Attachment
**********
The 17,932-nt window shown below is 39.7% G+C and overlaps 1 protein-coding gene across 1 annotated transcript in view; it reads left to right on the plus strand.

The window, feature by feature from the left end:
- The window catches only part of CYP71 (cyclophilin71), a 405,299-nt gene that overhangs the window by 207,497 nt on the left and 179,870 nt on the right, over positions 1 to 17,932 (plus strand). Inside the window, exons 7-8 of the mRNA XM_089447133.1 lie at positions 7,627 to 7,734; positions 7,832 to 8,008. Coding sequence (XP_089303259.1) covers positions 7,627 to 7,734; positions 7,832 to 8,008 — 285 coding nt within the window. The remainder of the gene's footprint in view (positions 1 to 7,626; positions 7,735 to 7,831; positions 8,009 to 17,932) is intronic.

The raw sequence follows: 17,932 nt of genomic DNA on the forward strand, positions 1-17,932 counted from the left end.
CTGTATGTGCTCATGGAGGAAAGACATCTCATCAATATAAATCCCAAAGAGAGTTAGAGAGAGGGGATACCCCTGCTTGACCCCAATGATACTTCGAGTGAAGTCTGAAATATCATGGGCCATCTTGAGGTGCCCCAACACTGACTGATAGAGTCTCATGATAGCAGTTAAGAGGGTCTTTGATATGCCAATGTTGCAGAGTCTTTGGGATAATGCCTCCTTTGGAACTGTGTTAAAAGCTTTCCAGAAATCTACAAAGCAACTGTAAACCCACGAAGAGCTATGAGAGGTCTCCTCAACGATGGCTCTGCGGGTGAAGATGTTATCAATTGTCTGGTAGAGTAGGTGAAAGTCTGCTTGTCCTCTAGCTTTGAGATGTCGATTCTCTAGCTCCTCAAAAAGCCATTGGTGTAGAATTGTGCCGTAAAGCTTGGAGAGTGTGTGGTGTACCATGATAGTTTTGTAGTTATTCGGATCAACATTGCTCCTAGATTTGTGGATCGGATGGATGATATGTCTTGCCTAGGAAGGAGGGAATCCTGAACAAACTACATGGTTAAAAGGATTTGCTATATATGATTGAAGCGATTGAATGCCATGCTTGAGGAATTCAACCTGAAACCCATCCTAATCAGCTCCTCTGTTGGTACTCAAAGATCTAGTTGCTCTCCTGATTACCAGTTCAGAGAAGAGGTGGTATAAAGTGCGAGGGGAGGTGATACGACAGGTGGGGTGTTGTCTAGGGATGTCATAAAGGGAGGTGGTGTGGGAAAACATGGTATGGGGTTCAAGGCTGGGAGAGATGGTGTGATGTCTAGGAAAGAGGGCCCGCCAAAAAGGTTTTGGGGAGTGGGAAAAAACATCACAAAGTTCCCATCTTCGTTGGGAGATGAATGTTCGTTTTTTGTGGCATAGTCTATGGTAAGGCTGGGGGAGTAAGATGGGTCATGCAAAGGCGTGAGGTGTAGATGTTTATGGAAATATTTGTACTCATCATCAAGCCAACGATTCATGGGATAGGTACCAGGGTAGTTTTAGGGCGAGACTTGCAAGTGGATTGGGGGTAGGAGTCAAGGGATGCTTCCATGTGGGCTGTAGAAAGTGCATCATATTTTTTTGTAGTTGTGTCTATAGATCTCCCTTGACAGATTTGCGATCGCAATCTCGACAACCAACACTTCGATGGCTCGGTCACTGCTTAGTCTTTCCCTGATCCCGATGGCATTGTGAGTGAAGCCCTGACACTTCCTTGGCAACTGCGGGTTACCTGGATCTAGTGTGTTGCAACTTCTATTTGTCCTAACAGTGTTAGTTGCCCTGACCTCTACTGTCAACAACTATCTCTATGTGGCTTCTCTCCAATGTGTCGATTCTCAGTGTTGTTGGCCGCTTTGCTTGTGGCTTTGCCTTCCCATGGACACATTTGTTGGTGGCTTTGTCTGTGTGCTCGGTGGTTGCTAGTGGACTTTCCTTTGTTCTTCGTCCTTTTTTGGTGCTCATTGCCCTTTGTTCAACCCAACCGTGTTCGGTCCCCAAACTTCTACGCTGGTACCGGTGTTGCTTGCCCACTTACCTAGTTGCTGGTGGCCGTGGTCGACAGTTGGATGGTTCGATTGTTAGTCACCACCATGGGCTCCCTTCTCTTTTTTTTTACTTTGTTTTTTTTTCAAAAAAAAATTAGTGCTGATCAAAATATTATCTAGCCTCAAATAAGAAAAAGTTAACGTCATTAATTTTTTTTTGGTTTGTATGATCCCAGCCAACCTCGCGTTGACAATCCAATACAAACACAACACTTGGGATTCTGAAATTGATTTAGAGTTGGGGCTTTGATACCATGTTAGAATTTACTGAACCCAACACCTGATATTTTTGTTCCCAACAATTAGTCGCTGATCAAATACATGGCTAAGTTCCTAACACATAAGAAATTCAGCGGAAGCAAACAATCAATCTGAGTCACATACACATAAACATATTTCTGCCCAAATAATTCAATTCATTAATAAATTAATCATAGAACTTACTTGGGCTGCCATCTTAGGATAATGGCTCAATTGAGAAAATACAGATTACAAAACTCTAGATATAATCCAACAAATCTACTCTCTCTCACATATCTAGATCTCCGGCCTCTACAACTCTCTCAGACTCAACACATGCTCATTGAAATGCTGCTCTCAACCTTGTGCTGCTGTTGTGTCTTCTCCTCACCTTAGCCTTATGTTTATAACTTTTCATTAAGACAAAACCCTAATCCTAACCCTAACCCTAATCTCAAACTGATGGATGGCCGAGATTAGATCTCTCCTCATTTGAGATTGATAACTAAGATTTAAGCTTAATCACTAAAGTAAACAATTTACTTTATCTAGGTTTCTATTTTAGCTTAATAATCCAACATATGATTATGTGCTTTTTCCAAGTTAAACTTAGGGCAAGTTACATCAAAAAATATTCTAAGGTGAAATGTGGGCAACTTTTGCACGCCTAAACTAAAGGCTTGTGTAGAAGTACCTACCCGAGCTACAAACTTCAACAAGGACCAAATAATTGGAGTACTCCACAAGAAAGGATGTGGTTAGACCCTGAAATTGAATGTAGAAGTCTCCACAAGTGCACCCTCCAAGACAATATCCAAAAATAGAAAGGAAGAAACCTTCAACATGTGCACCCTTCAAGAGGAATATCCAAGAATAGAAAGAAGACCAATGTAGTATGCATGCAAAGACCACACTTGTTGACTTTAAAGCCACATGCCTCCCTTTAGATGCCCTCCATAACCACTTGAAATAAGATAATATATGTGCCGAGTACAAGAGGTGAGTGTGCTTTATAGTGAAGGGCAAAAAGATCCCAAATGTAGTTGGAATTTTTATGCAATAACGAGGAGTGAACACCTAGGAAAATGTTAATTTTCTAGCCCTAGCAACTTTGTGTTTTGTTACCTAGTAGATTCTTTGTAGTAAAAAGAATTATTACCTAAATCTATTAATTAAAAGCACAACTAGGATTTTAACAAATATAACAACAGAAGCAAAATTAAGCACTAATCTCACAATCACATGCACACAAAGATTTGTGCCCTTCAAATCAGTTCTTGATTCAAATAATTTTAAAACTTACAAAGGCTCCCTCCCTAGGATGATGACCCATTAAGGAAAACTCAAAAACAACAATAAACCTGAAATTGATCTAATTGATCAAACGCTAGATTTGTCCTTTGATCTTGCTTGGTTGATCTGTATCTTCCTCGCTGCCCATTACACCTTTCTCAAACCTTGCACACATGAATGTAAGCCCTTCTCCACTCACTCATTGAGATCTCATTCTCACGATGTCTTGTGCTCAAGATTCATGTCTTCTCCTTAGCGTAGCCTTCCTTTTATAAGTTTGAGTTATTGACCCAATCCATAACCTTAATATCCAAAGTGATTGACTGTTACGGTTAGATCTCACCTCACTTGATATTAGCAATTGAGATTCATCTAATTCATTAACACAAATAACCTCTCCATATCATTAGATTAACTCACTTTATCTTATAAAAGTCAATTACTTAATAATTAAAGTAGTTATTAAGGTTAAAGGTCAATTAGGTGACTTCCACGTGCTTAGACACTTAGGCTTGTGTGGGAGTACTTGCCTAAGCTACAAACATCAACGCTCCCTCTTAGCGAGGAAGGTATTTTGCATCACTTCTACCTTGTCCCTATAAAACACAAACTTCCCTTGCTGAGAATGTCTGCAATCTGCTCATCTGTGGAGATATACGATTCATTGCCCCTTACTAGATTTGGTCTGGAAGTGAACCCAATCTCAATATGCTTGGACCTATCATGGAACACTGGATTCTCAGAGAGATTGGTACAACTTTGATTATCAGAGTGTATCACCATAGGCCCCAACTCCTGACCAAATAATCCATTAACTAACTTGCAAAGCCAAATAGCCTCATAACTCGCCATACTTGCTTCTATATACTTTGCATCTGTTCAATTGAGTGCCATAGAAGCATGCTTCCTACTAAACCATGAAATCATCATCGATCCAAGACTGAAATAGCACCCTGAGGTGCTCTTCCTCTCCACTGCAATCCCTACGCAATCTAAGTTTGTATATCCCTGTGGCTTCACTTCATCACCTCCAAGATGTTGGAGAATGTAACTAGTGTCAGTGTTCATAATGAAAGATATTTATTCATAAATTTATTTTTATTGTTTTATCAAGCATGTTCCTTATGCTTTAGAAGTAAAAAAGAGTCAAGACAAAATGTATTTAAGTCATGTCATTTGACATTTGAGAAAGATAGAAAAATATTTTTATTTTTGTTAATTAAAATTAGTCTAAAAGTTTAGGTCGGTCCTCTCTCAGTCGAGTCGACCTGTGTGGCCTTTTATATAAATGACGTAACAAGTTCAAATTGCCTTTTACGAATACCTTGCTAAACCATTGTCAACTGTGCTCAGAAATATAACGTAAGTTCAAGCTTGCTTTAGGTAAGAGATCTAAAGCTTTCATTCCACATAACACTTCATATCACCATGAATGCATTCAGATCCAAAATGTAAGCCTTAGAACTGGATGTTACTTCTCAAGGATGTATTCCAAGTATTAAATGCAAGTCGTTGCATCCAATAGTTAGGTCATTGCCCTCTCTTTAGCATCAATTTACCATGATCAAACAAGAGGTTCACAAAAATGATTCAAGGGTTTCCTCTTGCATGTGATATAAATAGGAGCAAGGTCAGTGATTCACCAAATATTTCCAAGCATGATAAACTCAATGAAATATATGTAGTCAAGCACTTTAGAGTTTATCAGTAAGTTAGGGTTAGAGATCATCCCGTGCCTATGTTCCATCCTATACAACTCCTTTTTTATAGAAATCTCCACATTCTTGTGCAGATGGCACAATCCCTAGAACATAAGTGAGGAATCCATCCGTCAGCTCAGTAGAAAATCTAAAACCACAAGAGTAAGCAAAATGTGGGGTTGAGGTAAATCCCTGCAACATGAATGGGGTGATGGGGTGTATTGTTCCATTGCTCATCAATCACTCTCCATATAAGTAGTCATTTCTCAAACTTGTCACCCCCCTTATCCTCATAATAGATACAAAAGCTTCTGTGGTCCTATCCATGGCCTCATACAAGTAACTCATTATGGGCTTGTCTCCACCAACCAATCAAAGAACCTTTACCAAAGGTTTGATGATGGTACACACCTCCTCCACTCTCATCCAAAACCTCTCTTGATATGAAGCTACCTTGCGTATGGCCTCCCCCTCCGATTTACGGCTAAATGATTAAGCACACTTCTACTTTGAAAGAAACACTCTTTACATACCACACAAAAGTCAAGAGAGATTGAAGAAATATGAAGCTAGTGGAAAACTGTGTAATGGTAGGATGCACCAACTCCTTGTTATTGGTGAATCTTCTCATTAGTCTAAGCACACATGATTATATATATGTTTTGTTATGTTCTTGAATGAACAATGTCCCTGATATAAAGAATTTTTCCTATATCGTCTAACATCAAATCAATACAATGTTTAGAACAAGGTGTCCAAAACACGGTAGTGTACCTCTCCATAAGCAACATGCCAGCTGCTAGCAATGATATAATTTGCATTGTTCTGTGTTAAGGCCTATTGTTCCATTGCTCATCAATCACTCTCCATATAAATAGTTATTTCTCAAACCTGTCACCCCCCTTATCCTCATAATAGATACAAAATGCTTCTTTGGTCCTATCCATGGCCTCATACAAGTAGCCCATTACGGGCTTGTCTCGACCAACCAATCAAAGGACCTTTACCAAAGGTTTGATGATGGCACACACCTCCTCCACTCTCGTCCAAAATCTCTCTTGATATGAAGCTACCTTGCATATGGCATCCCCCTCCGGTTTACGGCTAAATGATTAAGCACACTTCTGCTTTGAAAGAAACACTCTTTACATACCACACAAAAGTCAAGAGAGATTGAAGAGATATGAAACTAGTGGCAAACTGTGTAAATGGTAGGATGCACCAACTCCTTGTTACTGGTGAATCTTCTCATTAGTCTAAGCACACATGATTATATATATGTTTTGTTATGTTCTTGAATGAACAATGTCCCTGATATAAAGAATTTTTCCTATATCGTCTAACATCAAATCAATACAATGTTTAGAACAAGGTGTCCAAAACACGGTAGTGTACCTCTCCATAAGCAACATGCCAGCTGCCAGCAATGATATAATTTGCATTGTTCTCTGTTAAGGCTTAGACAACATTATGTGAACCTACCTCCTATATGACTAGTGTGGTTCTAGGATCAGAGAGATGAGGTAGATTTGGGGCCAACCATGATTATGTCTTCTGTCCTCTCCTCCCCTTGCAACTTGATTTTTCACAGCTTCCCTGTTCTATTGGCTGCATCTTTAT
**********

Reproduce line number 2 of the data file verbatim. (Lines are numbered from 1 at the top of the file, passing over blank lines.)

The window, feature by feature from the left end: